👨🏻‍🎨An aluminuminating tale 👨🏻‍🎨

Hi friends!

Welcome to Better Have My Money, my Monday(ish) night newsletter about investing in your future and the stock market.

This is just a short one, dipping my toes back into the Better Have My Money water, after work, overseas travel, illness and life changes kept me busy.

But there’s an investing story I’ve been dying to share.

Recently I visited the modernist Glass House in New Canaan, Connecticut.

Artist and architect Phillip Johnson designed the incredible house, as well as a bunch of other beautiful buildings on the property —a guesthouse, office and an art gallery and sculpture gallery — and used it as a weekend home.

The architect lived there until his death, when it was turned over to the National Trust.

But there was a key detail of his story that I could not get over.

Johnson self-funded the whole thing by owning stock in one single company.

His lawyer father decided to give his children their inheritance early, when they were teens. He gave his daughters cash and real estate because he figured as women they needed the safest possible investment since their careers could not be certain.

To his son Johnson, he gave the riskier investment: stock in Aluminum Company of America (Alcoa). An old friend of his from Harvard had developed technology to make aluminum commercially viable and become one of the founders of Alcoa, and when he needed legal advice he paid Johnson’s father for it in Alcoa stock.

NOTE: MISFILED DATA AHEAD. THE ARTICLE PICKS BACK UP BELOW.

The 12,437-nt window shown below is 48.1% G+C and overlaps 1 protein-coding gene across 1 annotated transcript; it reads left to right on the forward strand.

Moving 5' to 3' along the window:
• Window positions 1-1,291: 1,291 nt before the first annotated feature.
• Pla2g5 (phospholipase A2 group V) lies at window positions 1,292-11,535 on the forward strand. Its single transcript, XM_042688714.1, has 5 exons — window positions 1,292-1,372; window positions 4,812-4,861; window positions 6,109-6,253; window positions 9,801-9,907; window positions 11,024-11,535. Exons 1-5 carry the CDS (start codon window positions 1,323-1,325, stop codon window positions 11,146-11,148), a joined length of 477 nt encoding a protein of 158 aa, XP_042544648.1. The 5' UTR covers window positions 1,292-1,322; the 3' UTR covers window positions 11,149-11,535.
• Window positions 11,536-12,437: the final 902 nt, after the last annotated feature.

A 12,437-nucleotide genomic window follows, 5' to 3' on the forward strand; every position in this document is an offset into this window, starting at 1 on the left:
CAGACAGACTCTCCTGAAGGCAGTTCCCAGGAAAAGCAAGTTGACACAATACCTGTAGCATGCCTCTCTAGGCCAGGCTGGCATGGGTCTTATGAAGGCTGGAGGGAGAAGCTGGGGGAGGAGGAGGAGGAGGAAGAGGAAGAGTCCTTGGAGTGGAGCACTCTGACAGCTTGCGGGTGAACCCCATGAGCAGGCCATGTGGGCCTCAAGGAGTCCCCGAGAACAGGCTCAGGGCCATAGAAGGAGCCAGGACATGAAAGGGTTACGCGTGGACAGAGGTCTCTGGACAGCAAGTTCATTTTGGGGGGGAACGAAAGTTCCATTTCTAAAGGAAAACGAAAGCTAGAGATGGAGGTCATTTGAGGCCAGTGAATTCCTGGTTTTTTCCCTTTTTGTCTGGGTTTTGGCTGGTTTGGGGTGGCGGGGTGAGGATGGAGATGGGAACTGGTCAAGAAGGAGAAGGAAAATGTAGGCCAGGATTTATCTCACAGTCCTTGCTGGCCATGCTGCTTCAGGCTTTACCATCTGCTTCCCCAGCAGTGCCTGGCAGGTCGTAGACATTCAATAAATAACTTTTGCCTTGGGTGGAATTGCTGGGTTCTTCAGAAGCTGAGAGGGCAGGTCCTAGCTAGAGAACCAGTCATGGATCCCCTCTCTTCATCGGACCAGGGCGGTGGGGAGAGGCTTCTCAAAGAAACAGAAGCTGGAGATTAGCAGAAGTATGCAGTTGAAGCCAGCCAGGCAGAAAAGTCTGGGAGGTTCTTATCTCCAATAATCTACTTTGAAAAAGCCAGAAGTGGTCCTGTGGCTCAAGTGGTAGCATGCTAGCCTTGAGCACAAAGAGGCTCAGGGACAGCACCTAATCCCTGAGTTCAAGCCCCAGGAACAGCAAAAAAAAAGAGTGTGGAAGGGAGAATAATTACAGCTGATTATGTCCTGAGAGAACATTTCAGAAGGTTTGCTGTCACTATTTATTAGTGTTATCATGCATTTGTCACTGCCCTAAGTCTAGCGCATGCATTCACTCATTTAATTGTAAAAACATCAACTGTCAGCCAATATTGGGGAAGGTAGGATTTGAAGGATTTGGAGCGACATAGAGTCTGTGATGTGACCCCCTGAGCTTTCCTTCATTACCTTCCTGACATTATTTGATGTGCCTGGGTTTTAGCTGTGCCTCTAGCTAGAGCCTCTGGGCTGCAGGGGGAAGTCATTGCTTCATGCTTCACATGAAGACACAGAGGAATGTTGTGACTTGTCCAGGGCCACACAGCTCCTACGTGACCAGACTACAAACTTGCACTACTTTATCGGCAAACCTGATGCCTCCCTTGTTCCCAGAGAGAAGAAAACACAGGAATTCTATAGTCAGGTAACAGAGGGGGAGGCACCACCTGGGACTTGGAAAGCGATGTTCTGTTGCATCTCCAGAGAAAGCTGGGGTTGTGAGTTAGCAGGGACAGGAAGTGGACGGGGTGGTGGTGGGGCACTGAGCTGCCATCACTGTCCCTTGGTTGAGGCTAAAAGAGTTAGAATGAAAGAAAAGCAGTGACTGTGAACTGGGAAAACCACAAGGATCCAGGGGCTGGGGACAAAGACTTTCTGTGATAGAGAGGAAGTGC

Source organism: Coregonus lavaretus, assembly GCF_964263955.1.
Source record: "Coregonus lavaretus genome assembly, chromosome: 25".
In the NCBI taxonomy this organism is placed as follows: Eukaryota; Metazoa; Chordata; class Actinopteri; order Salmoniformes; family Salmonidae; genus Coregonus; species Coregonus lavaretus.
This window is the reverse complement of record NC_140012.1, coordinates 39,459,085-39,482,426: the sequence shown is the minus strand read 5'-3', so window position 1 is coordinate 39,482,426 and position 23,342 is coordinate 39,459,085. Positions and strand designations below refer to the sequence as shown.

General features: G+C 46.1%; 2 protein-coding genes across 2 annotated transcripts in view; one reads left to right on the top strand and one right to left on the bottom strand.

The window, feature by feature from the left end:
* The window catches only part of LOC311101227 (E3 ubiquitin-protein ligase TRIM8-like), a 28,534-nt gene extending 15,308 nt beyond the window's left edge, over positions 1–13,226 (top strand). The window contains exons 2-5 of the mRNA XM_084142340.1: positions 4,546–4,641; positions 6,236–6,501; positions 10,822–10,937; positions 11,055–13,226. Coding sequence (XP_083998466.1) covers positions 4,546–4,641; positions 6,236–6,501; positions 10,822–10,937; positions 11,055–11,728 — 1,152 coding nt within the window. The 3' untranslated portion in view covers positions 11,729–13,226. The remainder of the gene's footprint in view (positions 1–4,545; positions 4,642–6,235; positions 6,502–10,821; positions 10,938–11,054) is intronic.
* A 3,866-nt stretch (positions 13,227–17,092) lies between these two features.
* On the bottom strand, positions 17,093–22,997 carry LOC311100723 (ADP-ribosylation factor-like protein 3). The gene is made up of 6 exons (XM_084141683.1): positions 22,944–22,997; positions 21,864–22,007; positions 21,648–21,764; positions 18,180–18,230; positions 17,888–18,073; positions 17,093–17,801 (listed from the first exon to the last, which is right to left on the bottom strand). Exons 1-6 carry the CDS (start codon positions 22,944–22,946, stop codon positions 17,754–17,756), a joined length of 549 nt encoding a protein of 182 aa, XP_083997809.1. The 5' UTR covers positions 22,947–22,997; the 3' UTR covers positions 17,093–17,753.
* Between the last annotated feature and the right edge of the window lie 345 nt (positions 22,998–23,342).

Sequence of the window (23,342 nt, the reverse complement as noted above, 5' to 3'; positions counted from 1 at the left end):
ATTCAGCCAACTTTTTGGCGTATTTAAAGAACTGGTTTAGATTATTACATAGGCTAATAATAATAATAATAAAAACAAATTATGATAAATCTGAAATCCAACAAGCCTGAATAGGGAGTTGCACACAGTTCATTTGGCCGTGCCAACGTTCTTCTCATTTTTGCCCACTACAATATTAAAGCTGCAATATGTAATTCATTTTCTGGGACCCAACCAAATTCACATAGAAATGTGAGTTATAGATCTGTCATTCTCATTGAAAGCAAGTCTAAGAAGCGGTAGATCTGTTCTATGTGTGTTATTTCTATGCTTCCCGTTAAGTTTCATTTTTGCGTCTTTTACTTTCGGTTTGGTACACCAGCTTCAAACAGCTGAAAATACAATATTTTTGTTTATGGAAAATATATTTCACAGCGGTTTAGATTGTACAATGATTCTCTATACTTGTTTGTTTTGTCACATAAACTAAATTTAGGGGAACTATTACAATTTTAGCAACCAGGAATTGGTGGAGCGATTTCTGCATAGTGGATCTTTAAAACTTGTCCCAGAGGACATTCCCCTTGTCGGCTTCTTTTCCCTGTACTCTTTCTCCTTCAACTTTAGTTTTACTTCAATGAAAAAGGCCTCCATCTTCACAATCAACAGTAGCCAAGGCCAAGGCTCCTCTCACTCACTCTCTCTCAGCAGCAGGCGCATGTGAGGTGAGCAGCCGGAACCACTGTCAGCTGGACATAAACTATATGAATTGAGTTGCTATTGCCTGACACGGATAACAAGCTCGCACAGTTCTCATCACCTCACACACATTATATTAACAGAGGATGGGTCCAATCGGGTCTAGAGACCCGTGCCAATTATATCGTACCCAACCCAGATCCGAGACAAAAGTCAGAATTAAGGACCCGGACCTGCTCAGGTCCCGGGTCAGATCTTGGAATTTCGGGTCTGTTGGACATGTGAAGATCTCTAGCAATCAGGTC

Johnson’s dad gave the Alcoa inheritance to his son knowing that there was a chance the stock could collapse.

Instead, the opposite happened. The stock soared in the 1920s.

By the time Johnson himself graduated from Harvard (being born rich and well-connected is really the best way to get rich!!!) he was wealthier than his father.

That independent wealth, of course, gave him options and meant he got to pick and choose which design projects he took on.

And it paid for the Glass House. (You can donate to support the preservation of the Glass House here.)

There’s an exhibit there right now called “Gay Gatherings.” It’s all about how a bunch of famous queer artists in the 1960s and 70s — Jasper Johns, Andy Warhol, Johnson’s longterm partner art curator David Whitney, composer John Cage and choreographer Merce Cunningham — would all escape New York to party, relax and make art at the Glass House.

I know, logically, that investing in individual company stocks is not the wisest financial way to invest long term (the answer is index funds!) but damn am I charmed by the story of a bunch of artists being able to create a secret beautiful paradise ‘cause one of them struck it rich off stocks.

And in the back corner of the sculpture gallery on the property, is a piece by Frank Stella called Raft of Medusa, Part I, 1990 that was apparently Johnson’s favorite artwork.

A hulking metal sculpture, it’s made up of steel pipes, beams and… aluminum!

Hope your week is also full of signs,


Amber Jamieson

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